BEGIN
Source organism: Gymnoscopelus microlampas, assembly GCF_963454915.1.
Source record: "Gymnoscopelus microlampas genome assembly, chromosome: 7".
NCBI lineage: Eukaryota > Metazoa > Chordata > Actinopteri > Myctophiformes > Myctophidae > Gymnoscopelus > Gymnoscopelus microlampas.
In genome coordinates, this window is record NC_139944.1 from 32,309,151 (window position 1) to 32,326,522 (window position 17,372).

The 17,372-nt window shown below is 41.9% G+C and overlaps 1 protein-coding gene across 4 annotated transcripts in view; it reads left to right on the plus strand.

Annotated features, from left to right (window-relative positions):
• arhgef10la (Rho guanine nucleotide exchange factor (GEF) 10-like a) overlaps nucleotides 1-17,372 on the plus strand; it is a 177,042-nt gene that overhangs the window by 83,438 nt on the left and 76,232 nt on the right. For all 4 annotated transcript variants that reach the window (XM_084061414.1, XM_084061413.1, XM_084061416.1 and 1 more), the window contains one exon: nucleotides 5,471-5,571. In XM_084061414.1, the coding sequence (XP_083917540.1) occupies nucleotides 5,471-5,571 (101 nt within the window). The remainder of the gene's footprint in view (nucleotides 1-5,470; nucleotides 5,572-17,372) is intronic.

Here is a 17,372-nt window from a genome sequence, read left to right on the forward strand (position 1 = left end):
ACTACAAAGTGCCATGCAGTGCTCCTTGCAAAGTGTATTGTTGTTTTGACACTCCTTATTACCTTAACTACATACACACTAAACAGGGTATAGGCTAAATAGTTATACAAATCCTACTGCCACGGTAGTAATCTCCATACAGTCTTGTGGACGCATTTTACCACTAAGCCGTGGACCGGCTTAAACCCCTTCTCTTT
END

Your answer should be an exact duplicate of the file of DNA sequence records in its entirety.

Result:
Source organism: Gymnoscopelus microlampas, assembly GCF_963454915.1.
Source record: "Gymnoscopelus microlampas genome assembly, chromosome: 7".
NCBI lineage: Eukaryota > Metazoa > Chordata > Actinopteri > Myctophiformes > Myctophidae > Gymnoscopelus > Gymnoscopelus microlampas.
In genome coordinates, this window is record NC_139944.1 from 32,309,151 (window position 1) to 32,326,522 (window position 17,372).

The 17,372-nt window shown below is 41.9% G+C and overlaps 1 protein-coding gene across 4 annotated transcripts in view; it reads left to right on the plus strand.

Annotated features, from left to right (window-relative positions):
• arhgef10la (Rho guanine nucleotide exchange factor (GEF) 10-like a) overlaps nucleotides 1-17,372 on the plus strand; it is a 177,042-nt gene that overhangs the window by 83,438 nt on the left and 76,232 nt on the right. For all 4 annotated transcript variants that reach the window (XM_084061414.1, XM_084061413.1, XM_084061416.1 and 1 more), the window contains one exon: nucleotides 5,471-5,571. In XM_084061414.1, the coding sequence (XP_083917540.1) occupies nucleotides 5,471-5,571 (101 nt within the window). The remainder of the gene's footprint in view (nucleotides 1-5,470; nucleotides 5,572-17,372) is intronic.

Here is a 17,372-nt window from a genome sequence, read left to right on the forward strand (position 1 = left end):
ACTACAAAGTGCCATGCAGTGCTCCTTGCAAAGTGTATTGTTGTTTTGACACTCCTTATTACCTTAACTACATACACACTAAACAGGGTATAGGCTAAATAGTTATACAAATCCTACTGCCACGGTAGTAATCTCCATACAGTCTTGTGGACGCATTTTACCACTAAGCCGTGGACCGGCTTAAACCCCTTCTCTTT